French multinational Thales and South-Australian small business Micro-X have signed a $10 million agreement to invest in the development of ultra-miniature x-ray systems.
The systems, which utilise carbon nanotubes in their x-ray imaging, have potential applications in airports and other high-security environments. A backscattering image processing algorithm, augmented with artificial intelligence, will identify suspicious items.
The agreement was negotiated with the support of the federal government’s Global Supply Chain Program, which aims to enable Australian small businesses to become suppliers to multinationals such as Thales.
“This program is helping large defence companies like Thales identify opportunities to engage with innovative, high-tech Australian small businesses,” said Minister for Defence Industry, Melissa Price.
The ASX listed company, Micro-X, has developed three-dimensional x-ray imaging which can contribute to Thales’s high-speed airport checkpoint security system. Patrons could no longer need to queue for security checks, allowing space to be used commercially or to increase the number of people processed by the end-user.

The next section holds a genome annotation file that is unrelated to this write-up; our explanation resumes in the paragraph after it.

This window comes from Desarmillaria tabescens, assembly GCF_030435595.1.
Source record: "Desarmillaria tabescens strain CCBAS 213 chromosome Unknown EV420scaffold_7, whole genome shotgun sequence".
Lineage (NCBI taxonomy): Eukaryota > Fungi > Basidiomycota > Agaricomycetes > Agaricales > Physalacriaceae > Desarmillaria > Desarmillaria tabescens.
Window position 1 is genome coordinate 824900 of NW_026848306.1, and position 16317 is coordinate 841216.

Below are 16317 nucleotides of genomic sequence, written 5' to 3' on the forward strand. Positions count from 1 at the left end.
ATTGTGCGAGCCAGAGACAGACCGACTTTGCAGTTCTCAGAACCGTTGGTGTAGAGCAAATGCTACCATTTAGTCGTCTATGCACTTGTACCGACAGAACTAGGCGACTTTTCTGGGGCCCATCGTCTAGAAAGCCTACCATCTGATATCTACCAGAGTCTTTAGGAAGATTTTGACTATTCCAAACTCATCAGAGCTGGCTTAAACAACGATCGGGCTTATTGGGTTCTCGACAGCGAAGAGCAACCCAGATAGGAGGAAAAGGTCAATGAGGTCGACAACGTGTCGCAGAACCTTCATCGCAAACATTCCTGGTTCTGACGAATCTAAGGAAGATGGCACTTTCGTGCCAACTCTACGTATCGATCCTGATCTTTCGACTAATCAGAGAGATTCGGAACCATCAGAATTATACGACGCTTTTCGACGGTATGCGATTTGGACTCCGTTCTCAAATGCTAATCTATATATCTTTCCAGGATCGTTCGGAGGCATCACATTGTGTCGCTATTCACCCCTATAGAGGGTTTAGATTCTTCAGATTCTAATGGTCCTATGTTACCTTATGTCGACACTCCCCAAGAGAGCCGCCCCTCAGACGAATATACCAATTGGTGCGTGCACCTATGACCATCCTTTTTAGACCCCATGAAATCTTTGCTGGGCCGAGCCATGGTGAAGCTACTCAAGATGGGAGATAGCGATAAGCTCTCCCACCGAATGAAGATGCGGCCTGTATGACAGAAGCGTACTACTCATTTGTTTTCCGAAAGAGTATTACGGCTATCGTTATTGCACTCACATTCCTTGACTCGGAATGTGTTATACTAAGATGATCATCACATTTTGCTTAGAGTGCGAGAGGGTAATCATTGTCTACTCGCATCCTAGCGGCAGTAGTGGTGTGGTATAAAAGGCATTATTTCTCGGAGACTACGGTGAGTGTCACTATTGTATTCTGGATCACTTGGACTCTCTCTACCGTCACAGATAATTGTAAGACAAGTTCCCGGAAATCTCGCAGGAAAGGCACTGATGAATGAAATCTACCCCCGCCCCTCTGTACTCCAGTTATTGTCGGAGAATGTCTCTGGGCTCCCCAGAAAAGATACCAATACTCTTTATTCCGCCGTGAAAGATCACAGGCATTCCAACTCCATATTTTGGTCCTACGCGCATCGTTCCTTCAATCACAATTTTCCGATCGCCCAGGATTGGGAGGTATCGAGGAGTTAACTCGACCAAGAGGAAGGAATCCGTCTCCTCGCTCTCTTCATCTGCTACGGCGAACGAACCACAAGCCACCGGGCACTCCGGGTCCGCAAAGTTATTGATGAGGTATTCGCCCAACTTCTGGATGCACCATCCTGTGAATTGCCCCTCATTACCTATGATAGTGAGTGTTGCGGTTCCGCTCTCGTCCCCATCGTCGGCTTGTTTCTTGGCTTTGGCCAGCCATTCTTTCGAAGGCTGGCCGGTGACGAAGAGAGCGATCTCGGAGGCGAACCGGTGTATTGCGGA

With the incorporation of Micro-X’s technology, Thales hopes to cut the number of people processed at airport security checkpoints from 200 per hour to more than 1,000, particularly as the global number of people who travel through airports rapidly increases.
Micro-X is headquartered in Tonsley, South Australia, and employs 30 people.
“A partnership like this demonstrates how small businesses in the Australian defence industry continue to produce world-class, innovative defence capabilities,” said Price.
Member for Boothby, Nicolle Flint, described how this partnership, and those like it that leverage the Global Supply Chain Program can support the South Australian economy.
“Partnerships like this one deliver highly skilled jobs and investment for South Australians in South Australia and showcases our defence capability on the global stage,” said Flint.
Micro-X’s x-ray technology has also been used in the health sector for medical imaging devices.